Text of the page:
On August 19, 1780 the United States lost one of the most influential foreign officers that fought for the new nation during the American Revolution. Johann von Robais, Baron de Kalb migrated to the United States along with the Marquis de La Fayette in 1777. A Prussian born solider who fought in the Seven Years War, de Kalb quickly became a respected leader. In the summer of 1780, de Kalb was commanding the Maryland and Delaware Continental Line in Maj. Gen. Horatio Gates’ southern army. One of the best trained and disciplined units in the Continental Army, de Kalb commanded the left of Gates’ line at the Battle of Camden on August 16, 1780. The battle was more of a rout, as the British rolled up the Virginia and North Carolina militia on the field, leaving the Continentals in a desperate fight for survival. After being shot three times and bayoneted several times, de Kalb was taken from the battlefield to Camden. His wounds were mortal and he died three days later.
The reaction to his death was immediate and the respect everyone had for him was evident. Cornwallis and other British officers showed great respect for de Kalb and gave him a proper military burial. Washington, Gates and other Continental officers mourned the loss of the Prussian officer. Soon after the war a movement began to move de Kalb’s remains to another place in Camden with a larger monument. In 1825, Lafayette laid the cornerstone for a new monument above his new interment in front of the Bethesda Presbyterian Church. This memorial was designed by Robert Mills, a noted architect of the time.
Maryland especially took an interest in remembering de Kalb. His command of the Maryland Line and his bravery leading the men at Camden were important to Marylanders after the war. In 1780, Congress authorized a monument to be built in Annapolis to honor de Kalb, but it was not until 1886 that it was finally constructed on the grounds of the Maryland state house. In the early 20th century, the Daughters of the American Revolution placed a memorial stone on the Camden battlefield marking de Kalb’s death (supposedly marking the spot but this is still debated today). Recently in 2021, Camden unveiled a new statue to de Kalb at the new Revolutionary War Visitor Center.
The memory of de Kalb extended beyond memorials and monuments. In the late 18th century and early 19th century, states started to honor de Kalb naming counties and towns after him. A total of six counties in the United States are named after Baron de Kalb, located in Alabama, Georgia, Illinois, Indiana, Missouri and Tennessee. There are six towns/cities in the United States named for de Kalb located in Illinois, Mississippi, Missouri, New York, Ohio, Texas and West Virginia.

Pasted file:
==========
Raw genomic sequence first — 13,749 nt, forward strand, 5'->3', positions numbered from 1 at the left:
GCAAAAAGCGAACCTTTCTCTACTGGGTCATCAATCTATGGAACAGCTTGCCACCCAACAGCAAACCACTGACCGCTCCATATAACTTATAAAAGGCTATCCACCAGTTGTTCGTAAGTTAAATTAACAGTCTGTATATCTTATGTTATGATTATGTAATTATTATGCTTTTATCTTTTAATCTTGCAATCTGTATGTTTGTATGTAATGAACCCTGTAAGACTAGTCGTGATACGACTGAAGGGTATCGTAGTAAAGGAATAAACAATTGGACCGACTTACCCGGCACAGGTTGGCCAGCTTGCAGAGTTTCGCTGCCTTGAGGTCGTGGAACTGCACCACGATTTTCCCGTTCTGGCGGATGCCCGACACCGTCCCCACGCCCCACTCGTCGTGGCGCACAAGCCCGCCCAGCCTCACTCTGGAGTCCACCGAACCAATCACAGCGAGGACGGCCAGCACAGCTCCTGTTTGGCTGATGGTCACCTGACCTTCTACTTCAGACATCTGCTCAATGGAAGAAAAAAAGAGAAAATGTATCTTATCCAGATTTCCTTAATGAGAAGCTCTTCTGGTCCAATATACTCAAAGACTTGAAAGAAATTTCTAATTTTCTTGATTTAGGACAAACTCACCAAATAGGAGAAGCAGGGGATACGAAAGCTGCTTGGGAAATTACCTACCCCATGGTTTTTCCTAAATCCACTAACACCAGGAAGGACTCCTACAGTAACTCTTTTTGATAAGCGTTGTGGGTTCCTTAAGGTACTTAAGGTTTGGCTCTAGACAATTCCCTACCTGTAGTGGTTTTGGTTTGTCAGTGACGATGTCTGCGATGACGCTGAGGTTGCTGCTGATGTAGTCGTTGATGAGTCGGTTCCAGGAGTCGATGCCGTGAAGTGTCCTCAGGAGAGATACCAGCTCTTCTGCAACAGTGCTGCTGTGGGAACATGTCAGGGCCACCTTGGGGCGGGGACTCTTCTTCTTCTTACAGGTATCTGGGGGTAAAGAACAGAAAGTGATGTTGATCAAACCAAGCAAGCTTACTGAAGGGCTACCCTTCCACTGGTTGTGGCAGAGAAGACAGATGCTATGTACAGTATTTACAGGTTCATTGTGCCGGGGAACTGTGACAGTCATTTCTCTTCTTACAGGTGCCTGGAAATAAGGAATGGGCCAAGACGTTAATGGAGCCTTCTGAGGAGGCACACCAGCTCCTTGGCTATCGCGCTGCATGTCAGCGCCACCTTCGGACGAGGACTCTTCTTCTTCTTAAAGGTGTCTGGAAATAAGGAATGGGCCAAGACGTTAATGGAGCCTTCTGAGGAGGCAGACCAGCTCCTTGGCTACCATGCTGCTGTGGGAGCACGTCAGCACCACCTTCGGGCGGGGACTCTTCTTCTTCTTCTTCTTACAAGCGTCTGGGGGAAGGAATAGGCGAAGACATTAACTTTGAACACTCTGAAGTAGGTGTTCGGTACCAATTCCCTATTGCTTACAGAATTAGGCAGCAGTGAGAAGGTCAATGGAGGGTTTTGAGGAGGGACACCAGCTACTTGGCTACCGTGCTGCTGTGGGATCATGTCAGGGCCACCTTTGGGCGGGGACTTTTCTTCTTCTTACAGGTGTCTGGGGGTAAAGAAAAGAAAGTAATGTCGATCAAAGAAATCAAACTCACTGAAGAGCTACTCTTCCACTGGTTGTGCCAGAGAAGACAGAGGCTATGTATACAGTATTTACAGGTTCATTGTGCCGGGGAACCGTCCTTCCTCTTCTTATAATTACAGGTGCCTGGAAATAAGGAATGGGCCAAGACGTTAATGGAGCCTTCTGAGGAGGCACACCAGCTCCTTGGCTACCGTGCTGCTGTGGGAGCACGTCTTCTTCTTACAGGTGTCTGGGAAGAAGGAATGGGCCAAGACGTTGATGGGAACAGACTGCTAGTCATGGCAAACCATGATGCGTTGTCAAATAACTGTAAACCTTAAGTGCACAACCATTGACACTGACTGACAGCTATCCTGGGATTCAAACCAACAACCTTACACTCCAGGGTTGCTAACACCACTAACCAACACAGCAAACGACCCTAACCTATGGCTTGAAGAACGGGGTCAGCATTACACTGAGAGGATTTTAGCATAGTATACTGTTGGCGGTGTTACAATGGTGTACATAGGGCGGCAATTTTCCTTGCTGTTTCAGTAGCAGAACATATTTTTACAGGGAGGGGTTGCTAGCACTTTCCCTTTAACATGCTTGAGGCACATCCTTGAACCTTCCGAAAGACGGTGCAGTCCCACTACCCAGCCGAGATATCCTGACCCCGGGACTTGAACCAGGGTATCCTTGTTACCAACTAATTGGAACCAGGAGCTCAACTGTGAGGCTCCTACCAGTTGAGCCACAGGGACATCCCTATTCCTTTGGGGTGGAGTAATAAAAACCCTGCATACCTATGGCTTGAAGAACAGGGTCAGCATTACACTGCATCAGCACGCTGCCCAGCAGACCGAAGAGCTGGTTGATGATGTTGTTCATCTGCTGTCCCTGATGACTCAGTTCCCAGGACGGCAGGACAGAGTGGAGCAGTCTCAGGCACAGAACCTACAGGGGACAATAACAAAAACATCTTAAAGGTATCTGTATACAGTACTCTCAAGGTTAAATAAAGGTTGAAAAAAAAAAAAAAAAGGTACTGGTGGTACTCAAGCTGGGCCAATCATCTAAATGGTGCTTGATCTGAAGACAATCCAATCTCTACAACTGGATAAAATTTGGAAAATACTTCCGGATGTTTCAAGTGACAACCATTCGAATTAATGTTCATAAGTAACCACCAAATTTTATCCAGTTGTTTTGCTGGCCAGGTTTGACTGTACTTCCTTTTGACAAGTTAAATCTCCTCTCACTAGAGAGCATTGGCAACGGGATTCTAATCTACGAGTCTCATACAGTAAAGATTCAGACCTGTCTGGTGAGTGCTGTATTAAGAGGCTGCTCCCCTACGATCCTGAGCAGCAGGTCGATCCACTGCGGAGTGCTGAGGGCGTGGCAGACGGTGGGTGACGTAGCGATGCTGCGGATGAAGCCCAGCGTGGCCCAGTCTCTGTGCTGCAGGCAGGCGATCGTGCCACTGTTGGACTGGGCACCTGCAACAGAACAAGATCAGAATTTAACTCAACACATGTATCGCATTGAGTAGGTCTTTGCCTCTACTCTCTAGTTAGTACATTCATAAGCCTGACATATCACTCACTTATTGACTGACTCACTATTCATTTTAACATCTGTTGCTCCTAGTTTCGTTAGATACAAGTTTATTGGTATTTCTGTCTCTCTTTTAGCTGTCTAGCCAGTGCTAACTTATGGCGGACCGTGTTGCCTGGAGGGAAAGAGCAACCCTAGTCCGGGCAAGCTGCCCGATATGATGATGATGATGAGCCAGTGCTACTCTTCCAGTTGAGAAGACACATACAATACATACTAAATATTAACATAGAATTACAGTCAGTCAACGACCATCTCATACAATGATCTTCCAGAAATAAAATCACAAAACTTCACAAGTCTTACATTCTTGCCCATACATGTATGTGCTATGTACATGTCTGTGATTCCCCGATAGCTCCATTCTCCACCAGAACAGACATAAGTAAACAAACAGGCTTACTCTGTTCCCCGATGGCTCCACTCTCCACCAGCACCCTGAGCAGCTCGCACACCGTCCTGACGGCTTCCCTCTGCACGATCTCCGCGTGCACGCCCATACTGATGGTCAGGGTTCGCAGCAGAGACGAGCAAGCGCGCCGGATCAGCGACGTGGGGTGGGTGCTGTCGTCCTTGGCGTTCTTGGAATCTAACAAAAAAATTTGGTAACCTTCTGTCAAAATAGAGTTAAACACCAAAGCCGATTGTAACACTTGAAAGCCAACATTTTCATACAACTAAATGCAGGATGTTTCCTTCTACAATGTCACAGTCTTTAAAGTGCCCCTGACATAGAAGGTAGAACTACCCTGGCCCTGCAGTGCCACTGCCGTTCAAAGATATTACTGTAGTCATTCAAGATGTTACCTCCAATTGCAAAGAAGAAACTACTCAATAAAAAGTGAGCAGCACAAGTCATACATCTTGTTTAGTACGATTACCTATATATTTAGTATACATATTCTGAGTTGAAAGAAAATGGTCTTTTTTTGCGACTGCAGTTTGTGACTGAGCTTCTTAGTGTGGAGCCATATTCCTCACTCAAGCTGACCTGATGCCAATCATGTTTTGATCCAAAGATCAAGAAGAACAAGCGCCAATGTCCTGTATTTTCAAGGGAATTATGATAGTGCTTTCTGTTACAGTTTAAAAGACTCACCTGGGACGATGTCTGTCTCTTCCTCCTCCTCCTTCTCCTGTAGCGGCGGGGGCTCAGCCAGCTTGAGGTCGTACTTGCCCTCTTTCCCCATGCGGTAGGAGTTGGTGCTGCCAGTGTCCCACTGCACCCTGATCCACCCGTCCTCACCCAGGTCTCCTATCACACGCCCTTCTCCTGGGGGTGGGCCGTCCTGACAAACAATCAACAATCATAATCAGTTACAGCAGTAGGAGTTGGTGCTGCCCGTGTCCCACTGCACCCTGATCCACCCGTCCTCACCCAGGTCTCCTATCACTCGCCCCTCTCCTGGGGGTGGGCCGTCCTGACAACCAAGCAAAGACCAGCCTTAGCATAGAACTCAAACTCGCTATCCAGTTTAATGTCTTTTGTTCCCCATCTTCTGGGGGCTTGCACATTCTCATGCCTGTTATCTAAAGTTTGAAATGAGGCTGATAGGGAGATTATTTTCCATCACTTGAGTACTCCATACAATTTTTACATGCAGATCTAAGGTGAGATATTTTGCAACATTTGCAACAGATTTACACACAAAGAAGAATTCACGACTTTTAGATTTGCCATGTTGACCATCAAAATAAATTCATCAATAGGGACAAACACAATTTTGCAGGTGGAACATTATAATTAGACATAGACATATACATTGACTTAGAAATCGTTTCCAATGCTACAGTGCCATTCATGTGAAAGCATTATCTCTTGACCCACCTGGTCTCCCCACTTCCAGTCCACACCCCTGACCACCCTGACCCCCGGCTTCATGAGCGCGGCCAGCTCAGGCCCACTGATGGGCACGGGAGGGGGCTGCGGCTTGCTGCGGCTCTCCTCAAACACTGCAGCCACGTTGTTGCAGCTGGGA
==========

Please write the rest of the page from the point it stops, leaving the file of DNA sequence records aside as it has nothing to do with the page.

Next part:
But one of the most recognizable memorials to de Kalb and his Maryland Continentals is one that most people don’t even know as a memorial. In southern Baltimore where the large railroad yards were located, many of the streets were named after battles and individuals in the Southern Campaign of the American Revolution. Streets such as Washington, Lee, Howard, Eutaw and Camden. The large rail yard in this area was known as Camden Yards. In 1992, the Baltimore Orioles opened their new baseball stadium in the area of the old railyards next to the old B and O Railroad warehouse. The name was hotly debated, but then Maryland Governor William Donald Schaefer wanted to keep “Camden Yards” in the stadium name and eventually won out. The stadium today is called Oriole Park at Camden Yards, but most people now refer to it as “Camden Yards.” Though de Kalb would not recognize the game being played, he would recognize the name of the stadium and the state that was the home of so many of the men that followed him into battle at Camden. So next time you watch a baseball game at Camden Yards, think of de Kalb and those men at the Battle of Camden.
On the edge of the historic town of Litiz, Pennsylvania in Lancaster County stands an impressive, unique, and solemn, historic site. Two stone monuments and a plaque comprise the complex, marking the final burial of Continental soldiers from the hospital that stood nearby.
The historic marker says that wounded from the battles of Brandywine (September 11, 1777) and Germantown (October 4, 1777) were received here. Yet that does not match what I uncovered in researching this. The dates of the Lititz hospital seem to coincide more with the Valley Forge (winter 1777-78) timeframe.